Yellen calls FSOC back to order; Boston Fed, MIT working on digital dollar

Editor’s note: Morning Scan will not publish Friday, April 2. It will return on Monday.

Receiving Wide Coverage …

Archegos fallout

Moody’s and Fitch “downgraded their outlooks for Nomura and Credit Suisse, citing concerns over risk management as the banks confront multibillion dollar losses from the Archegos Capital Management debacle. Nomura and Credit Suisse were among banks that allowed Archegos, a New York-based family office run by former hedge fund manager Bill Hwang, to amass billions of dollars of exposure to equities through swap contracts. The trades imploded last week, leaving the banks scrambling to sell shares.”

Internal probes

Separately, at least two of the banks “that collectively had more than $50 billion of exposure to Archegos Capital are conducting internal inquiries over whether Bill Hwang concealed his other positions from them. The banks are investigating whether Hwang deliberately misled them or withheld vital information about mirror positions he had built up at rival banks.”

“Nomura, Japan’s largest investment bank, said its losses could hit $2 billion, while sources close to Credit Suisse said the Swiss bank could lose up to $4 billion. Mitsubishi UFJ Financial Group has announced it will book a $270 million loss on the trades, while another three banks — Goldman Sachs, Morgan Stanley and UBS — have indicated their losses will be minimal.”

The New York Times said that as “banks tally up their losses and shareholders smart over the hit to their portfolios, the tactics that Archegos employed will draw the eye of regulators and renew calls for further regulation of swaps and similar financial products, called derivatives.” The firm’s “use of swaps helped conceal its exposure to huge blocks of shares but showed once again how lightly regulated derivatives can shake the financial system.”

Wall Street Journal

Risky business

Treasury Secretary Janet Yellen “led her first meeting Wednesday as the head of the Financial Stability Oversight Council, homing in on risks that emerged during the market turmoil of a year ago when the coronavirus pandemic hit the U.S. economy. Ms. Yellen focusing on a variety of issues, including money-market mutual funds’ and hedge funds’ activities and their roles in the market turbulence last year.”

“The meeting’s agenda included a public discussion on climate change, an issue Ms. Yellen said poses an ‘existential threat to the environment and a tremendous risk to our country’s financial stability.’ The council also deliberated behind closed-doors on money funds and hedge-fund activities, to allow for private discussion of sensitive market information.”

The meeting “sets the stage for a potential recalibration of the body in the Biden administration,” American Banker reports.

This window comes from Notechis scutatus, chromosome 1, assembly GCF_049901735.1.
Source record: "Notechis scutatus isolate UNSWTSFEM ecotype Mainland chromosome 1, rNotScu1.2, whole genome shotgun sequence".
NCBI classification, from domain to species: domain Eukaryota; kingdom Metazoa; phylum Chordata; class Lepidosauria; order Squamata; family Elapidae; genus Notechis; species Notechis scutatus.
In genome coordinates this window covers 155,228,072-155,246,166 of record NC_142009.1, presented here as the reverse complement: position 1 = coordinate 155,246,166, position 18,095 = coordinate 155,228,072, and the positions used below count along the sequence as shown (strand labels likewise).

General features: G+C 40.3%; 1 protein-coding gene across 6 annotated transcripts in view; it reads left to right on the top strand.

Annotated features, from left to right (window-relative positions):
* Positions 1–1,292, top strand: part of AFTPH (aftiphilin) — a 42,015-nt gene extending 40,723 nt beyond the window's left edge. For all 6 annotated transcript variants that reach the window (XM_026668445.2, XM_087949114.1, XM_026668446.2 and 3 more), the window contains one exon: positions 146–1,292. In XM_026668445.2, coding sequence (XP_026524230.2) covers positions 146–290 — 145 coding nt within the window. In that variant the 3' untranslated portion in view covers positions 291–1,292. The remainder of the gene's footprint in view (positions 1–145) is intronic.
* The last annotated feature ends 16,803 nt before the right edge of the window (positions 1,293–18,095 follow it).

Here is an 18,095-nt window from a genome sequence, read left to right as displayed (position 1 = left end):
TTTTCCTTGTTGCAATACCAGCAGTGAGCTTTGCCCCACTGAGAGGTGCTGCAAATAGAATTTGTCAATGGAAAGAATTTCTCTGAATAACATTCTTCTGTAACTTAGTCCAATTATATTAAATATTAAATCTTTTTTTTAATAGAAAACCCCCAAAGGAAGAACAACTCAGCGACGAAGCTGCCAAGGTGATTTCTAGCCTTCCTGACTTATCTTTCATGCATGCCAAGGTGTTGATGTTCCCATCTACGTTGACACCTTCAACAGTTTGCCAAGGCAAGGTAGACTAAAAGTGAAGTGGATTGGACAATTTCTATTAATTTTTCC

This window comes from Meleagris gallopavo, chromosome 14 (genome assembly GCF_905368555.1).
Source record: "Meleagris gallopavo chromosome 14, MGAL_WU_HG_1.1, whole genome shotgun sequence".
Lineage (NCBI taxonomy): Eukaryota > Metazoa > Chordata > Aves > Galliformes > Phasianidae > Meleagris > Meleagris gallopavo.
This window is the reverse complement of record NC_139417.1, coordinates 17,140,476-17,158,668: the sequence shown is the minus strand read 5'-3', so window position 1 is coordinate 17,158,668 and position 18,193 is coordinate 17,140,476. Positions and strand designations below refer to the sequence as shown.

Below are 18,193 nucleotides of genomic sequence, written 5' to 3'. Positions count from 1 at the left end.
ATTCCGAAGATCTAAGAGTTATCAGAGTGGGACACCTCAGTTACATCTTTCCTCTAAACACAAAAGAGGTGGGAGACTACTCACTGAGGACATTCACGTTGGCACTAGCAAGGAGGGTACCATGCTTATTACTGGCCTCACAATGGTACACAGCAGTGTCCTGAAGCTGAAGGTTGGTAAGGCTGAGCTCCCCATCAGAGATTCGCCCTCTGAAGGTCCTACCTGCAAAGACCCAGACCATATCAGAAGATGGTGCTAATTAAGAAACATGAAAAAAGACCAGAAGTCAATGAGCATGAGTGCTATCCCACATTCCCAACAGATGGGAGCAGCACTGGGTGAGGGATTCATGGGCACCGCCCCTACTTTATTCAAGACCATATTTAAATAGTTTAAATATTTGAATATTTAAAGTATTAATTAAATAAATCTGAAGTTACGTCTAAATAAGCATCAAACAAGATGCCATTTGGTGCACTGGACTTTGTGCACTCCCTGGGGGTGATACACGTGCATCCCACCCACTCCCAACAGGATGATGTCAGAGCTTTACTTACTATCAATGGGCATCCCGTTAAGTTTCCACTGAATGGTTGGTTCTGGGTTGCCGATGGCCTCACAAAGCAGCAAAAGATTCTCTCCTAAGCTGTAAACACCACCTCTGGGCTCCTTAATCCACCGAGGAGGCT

Rethinking the dollar

Researchers at the Federal Reserve Bank of Boston and Massachusetts Institute of Technology are expected to reveal this fall “the first glimpse of research that could eventually lead to a Fed digital dollar. The effort is also a rethink of what a dollar can be.”

“This first stage of the research lays the initial groundwork for a new type of money some have dubbed Fedcoin. As part of this initial effort, the early version of the computer code for a potential digital currency will be made available for public examination. After that, the project will continue to explore different systems, with software built from the ground up for the purpose, that could deliver a digital dollar. The aim is to see what options are available and then present them to policy makers.”


Bullish on bitcoin

Goldman Sachs “plans to offer investments in bitcoin and other digital assets to its wealth management clients in the second quarter, the latest top-tier company to move into the cryptocurrency space,” Reuters reported. “The move by Goldman comes days after a report that rival Morgan Stanley had started offering clients investments to the emerging asset class.”

“CNBC reported that Goldman would ultimately offer investments in bitcoin and digital assets that would include the physical bitcoin, derivatives or traditional investment vehicles. Goldman [recently] restarted its cryptocurrency trading desk and was also exploring possibilities for a bitcoin exchange-traded fund.”


“We are digging out of a deep hole now, but we should be mindful that the hole could easily have been even deeper. The fact that extreme policy interventions were still required to support market functioning should serve as a clear reminder: We have to do more to address vulnerabilities in the financial system.” — Treasury Secretary Janet Yellen, chairing her first meeting of the Financial Stability Oversight Council.

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